On September 20, 2019, the U.S. Court of Appeals for the District of Columbia Circuit reversed a district court judgment that had dismissed a retaliation case brought by a university veterinarian who was allegedly terminated for making internal and external complaints about the conditions in which laboratory animals were being maintained. Singletary v. Howard University, No. 18-7158 (D.C. Cir. Sept. 20, 2019). The appellate panel deciding the case split on the question of whether plaintiff was engaged in protected activity or was simply doing her job.
Plaintiff was a veterinarian employed by the defendant as the attending veterinarian of its medical school. She served on the defendant’s Institutional Animal Care and Use Committee (IACUC). As a recipient of federal grant funds, the defendant was subject to the standards under the Animal Welfare Act, administered by the U.S. Department of Agriculture, and the Health Research Extension Act, administered by the National Institutes of Health (NIH), which govern the conditions for maintaining laboratory animals used in biomedical research. Plaintiff’s complaint alleged that, on several occasions, she had complained internally about the ambient air temperatures in areas of the laboratory where mice were kept. Her complaints allegedly were not addressed within the university. When plaintiff discovered that certain mice had died from the heat, she complained about the conditions to NIH. Plaintiff’s complaints did not expressly assert that fraud was occurring. However, during the time frame at issue, the university was making certifications to the federal agencies as to its compliance with animal welfare standards. As a result of her complaints, plaintiff alleged, her appointment was shortened and her employment with the university terminated. Plaintiff brought suit under the anti-retaliation provision of the False Claims Act, 31 U.S.C. § 3730(h).
To make out such a retaliation claim, a plaintiff must show that she was engaged in protected activity and suffered an adverse employment action because of that activity. The latter point requires that the employer know that the employee was engaged in protected activity. Typically, a plaintiff whose job duties include bringing matters of regulatory compliance to the attention of the employer is not engaging in protected activity.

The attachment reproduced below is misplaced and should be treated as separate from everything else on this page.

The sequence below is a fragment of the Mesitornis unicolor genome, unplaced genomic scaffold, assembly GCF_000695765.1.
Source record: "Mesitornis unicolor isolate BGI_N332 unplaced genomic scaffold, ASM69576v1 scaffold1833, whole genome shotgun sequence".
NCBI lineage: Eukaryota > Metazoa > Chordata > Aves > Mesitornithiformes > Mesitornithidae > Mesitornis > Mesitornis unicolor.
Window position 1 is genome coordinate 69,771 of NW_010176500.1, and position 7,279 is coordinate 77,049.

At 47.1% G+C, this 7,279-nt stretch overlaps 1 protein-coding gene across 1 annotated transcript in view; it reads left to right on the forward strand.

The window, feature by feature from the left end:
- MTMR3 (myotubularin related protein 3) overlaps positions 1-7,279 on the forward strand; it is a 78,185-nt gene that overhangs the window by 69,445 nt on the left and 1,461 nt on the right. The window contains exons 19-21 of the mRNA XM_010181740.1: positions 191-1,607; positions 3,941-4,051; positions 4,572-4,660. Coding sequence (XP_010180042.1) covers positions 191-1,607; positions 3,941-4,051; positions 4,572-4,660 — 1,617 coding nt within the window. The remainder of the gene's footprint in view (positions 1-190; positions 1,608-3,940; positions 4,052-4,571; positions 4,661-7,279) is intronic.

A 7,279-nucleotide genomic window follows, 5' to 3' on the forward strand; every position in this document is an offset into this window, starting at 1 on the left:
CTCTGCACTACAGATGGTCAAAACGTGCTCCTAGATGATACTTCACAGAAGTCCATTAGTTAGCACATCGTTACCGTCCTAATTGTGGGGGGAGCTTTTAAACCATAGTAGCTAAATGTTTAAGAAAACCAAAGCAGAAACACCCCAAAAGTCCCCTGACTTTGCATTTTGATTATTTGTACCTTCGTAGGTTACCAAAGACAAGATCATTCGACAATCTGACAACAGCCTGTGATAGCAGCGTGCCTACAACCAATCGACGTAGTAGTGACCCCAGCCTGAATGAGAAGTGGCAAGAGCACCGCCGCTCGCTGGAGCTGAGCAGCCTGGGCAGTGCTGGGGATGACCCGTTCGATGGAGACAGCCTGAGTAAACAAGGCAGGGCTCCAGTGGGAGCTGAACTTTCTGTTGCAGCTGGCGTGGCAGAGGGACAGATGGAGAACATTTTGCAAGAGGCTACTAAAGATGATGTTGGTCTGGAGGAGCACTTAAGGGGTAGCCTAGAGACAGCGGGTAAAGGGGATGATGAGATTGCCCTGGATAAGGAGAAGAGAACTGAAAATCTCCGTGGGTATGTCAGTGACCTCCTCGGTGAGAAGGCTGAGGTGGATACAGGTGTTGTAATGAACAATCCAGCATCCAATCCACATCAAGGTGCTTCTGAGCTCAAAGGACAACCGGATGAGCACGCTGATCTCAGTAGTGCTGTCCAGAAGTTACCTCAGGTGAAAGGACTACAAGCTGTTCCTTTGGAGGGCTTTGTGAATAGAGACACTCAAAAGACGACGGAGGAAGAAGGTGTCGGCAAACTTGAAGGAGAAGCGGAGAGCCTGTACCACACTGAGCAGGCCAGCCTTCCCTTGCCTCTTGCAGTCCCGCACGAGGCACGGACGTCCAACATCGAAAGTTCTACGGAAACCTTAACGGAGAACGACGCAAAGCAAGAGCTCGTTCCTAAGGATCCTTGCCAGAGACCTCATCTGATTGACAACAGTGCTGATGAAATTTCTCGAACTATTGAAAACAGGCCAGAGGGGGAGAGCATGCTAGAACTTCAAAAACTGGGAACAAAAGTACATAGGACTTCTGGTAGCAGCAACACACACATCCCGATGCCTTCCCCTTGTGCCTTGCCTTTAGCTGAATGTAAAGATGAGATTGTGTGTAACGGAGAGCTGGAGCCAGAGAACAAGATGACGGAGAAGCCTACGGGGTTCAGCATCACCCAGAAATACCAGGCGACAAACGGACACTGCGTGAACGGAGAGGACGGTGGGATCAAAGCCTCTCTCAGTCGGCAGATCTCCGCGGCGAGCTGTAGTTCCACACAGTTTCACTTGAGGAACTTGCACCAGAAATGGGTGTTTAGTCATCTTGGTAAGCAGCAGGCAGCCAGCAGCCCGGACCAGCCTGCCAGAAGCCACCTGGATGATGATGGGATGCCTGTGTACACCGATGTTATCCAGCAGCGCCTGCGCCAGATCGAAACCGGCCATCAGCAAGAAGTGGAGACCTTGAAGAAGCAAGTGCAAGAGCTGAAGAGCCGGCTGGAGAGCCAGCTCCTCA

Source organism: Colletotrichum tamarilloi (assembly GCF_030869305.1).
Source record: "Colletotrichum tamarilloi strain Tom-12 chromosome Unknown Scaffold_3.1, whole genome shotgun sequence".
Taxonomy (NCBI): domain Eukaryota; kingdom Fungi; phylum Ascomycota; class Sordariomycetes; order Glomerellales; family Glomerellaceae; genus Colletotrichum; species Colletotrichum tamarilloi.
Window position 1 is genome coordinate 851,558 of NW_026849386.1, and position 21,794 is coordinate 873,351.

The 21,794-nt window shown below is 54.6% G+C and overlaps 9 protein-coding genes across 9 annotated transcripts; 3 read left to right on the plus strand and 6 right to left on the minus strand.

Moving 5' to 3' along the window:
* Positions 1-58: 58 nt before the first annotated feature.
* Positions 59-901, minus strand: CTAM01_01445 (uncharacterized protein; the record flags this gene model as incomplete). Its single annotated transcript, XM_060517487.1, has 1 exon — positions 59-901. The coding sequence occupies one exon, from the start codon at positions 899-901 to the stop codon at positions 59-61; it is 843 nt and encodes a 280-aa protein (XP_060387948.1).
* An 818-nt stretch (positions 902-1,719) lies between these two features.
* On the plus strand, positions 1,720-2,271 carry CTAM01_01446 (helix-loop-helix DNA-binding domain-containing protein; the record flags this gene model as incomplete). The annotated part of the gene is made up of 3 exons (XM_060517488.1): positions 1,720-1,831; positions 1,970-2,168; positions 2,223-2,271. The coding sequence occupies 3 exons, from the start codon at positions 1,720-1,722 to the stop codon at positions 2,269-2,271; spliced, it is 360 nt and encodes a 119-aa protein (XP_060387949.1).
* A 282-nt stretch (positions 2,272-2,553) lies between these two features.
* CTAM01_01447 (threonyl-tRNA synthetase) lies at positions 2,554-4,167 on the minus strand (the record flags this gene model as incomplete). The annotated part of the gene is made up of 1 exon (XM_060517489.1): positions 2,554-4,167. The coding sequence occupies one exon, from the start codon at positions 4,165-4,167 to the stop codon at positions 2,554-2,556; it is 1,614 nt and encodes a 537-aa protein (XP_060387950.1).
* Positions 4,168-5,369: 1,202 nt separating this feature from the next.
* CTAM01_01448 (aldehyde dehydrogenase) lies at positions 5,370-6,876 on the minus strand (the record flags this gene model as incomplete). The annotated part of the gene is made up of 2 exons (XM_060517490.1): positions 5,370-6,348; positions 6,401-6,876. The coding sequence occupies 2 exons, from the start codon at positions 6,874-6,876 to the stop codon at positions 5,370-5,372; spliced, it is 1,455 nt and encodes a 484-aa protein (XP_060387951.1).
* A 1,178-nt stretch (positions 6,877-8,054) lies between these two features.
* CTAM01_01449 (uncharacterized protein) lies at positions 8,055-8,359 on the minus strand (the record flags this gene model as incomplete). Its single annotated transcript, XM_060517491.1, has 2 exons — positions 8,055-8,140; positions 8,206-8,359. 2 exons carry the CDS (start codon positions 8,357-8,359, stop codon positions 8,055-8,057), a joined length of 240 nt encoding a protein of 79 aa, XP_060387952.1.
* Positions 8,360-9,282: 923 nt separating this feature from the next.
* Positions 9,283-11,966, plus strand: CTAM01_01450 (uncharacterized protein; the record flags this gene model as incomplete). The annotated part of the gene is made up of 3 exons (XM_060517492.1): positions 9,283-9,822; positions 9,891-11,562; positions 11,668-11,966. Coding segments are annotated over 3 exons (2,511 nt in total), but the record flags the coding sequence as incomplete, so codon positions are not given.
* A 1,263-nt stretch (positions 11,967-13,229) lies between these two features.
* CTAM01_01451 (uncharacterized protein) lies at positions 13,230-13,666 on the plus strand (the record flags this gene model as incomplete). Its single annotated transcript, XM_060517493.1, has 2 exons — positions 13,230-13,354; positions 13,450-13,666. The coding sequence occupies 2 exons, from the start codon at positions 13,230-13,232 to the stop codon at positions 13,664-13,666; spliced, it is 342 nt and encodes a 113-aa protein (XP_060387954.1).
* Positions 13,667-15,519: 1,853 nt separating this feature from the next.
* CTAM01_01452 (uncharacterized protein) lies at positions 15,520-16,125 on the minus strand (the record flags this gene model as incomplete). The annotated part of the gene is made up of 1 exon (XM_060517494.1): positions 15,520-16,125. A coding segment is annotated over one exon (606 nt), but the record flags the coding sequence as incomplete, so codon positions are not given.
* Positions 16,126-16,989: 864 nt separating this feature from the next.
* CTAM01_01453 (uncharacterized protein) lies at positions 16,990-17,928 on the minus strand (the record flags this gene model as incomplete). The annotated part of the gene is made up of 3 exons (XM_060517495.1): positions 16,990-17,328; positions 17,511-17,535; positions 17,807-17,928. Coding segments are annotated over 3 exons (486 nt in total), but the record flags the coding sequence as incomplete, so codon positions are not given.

The majority opinion (Millett, J.) found that plaintiff had stated a cause of action. Although plaintiff had not directly accused the university of fraud, she had an objective reasonable belief that her communications were an effort either to correct or counteract false submissions of compliance already made by defendant to the government or to provide NIH with the information necessary to enforce its animal welfare standards.
As to whether the university had been placed on notice that the plaintiff was complaining about or attempting to stop fraud, the majority disagreed with the district court that the plaintiff was just doing her job. According to the majority, plaintiff was doing more than performing her caretaking duties as an attending veterinarian. Plaintiff’s complaints asserted that defendant was out of compliance with the conditions of its federal grants, and plaintiff went outside her chain of command by sending a complaint to NIH.
The dissenting opinion (Katsas, J.) saw the matter quite differently. The dissent concluded that the university was not on notice of fraud for two basic reasons. First, plaintiff never actually accused the university of fraud. Second, the allegations in plaintiff’s complaint did not overcome the presumption that arises when an employee tries to characterize the performance of normal job duties as “protected activity.” The complaints that plaintiff had made were all within the scope of her job as attending veterinarian. The complaints about ambient air temperature and compliance with animal welfare standards fell within her duties to oversee the animal welfare program of the university. Issues as to whether the university was in compliance with its grant conditions fell within her duties to consult about grants. And her complaints about animal welfare were part of her duties as a member of the defendant’s IACUC.
The debate between the majority and dissenting opinions in Singletary is an interesting example of a court drawing the line between protected activity covered by the anti-retaliation provision of the False Claims Act, and activity that is simply doing one’s job and is beyond the reach of that provision.